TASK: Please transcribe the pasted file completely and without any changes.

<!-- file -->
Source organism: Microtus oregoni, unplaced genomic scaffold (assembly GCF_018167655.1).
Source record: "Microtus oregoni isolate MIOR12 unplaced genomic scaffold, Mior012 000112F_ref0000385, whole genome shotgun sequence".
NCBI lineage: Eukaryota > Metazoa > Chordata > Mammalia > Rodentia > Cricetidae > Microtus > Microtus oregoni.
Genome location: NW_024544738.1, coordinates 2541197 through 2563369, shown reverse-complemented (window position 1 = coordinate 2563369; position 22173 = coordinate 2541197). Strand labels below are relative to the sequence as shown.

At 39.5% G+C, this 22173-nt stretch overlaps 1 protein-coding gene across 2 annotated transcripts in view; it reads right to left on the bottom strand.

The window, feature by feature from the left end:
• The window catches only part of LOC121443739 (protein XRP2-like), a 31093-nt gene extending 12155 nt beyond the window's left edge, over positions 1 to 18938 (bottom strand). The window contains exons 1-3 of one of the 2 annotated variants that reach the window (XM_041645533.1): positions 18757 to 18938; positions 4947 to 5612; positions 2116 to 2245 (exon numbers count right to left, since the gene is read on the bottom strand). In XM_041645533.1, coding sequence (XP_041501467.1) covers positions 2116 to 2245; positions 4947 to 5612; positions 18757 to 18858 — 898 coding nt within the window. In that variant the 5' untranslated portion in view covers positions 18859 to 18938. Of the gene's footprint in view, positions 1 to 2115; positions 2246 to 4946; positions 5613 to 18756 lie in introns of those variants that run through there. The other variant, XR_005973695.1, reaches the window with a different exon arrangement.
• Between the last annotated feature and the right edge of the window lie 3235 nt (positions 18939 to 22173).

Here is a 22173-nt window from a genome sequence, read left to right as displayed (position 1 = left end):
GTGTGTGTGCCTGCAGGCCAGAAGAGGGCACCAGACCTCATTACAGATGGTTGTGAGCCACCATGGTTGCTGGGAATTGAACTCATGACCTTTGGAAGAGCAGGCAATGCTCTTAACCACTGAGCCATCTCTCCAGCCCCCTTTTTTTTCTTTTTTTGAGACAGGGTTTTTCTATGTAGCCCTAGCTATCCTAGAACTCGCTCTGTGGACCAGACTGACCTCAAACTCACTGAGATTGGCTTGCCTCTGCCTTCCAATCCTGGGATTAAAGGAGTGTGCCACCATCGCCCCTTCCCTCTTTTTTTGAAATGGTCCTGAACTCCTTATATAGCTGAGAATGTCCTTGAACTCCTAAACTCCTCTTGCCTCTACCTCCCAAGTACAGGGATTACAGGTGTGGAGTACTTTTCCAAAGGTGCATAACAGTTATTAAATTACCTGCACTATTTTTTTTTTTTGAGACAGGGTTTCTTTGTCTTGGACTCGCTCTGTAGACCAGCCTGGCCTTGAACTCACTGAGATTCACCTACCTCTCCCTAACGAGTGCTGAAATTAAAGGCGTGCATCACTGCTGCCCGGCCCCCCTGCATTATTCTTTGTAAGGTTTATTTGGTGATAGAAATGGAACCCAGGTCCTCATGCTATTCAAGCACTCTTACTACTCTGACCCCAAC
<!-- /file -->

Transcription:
Source organism: Microtus oregoni, unplaced genomic scaffold (assembly GCF_018167655.1).
Source record: "Microtus oregoni isolate MIOR12 unplaced genomic scaffold, Mior012 000112F_ref0000385, whole genome shotgun sequence".
NCBI lineage: Eukaryota > Metazoa > Chordata > Mammalia > Rodentia > Cricetidae > Microtus > Microtus oregoni.
Genome location: NW_024544738.1, coordinates 2541197 through 2563369, shown reverse-complemented (window position 1 = coordinate 2563369; position 22173 = coordinate 2541197). Strand labels below are relative to the sequence as shown.

At 39.5% G+C, this 22173-nt stretch overlaps 1 protein-coding gene across 2 annotated transcripts in view; it reads right to left on the bottom strand.

The window, feature by feature from the left end:
• The window catches only part of LOC121443739 (protein XRP2-like), a 31093-nt gene extending 12155 nt beyond the window's left edge, over positions 1 to 18938 (bottom strand). The window contains exons 1-3 of one of the 2 annotated variants that reach the window (XM_041645533.1): positions 18757 to 18938; positions 4947 to 5612; positions 2116 to 2245 (exon numbers count right to left, since the gene is read on the bottom strand). In XM_041645533.1, coding sequence (XP_041501467.1) covers positions 2116 to 2245; positions 4947 to 5612; positions 18757 to 18858 — 898 coding nt within the window. In that variant the 5' untranslated portion in view covers positions 18859 to 18938. Of the gene's footprint in view, positions 1 to 2115; positions 2246 to 4946; positions 5613 to 18756 lie in introns of those variants that run through there. The other variant, XR_005973695.1, reaches the window with a different exon arrangement.
• Between the last annotated feature and the right edge of the window lie 3235 nt (positions 18939 to 22173).

Here is a 22173-nt window from a genome sequence, read left to right as displayed (position 1 = left end):
GTGTGTGTGCCTGCAGGCCAGAAGAGGGCACCAGACCTCATTACAGATGGTTGTGAGCCACCATGGTTGCTGGGAATTGAACTCATGACCTTTGGAAGAGCAGGCAATGCTCTTAACCACTGAGCCATCTCTCCAGCCCCCTTTTTTTTCTTTTTTTGAGACAGGGTTTTTCTATGTAGCCCTAGCTATCCTAGAACTCGCTCTGTGGACCAGACTGACCTCAAACTCACTGAGATTGGCTTGCCTCTGCCTTCCAATCCTGGGATTAAAGGAGTGTGCCACCATCGCCCCTTCCCTCTTTTTTTGAAATGGTCCTGAACTCCTTATATAGCTGAGAATGTCCTTGAACTCCTAAACTCCTCTTGCCTCTACCTCCCAAGTACAGGGATTACAGGTGTGGAGTACTTTTCCAAAGGTGCATAACAGTTATTAAATTACCTGCACTATTTTTTTTTTTTGAGACAGGGTTTCTTTGTCTTGGACTCGCTCTGTAGACCAGCCTGGCCTTGAACTCACTGAGATTCACCTACCTCTCCCTAACGAGTGCTGAAATTAAAGGCGTGCATCACTGCTGCCCGGCCCCCCTGCATTATTCTTTGTAAGGTTTATTTGGTGATAGAAATGGAACCCAGGTCCTCATGCTATTCAAGCACTCTTACTACTCTGACCCCAAC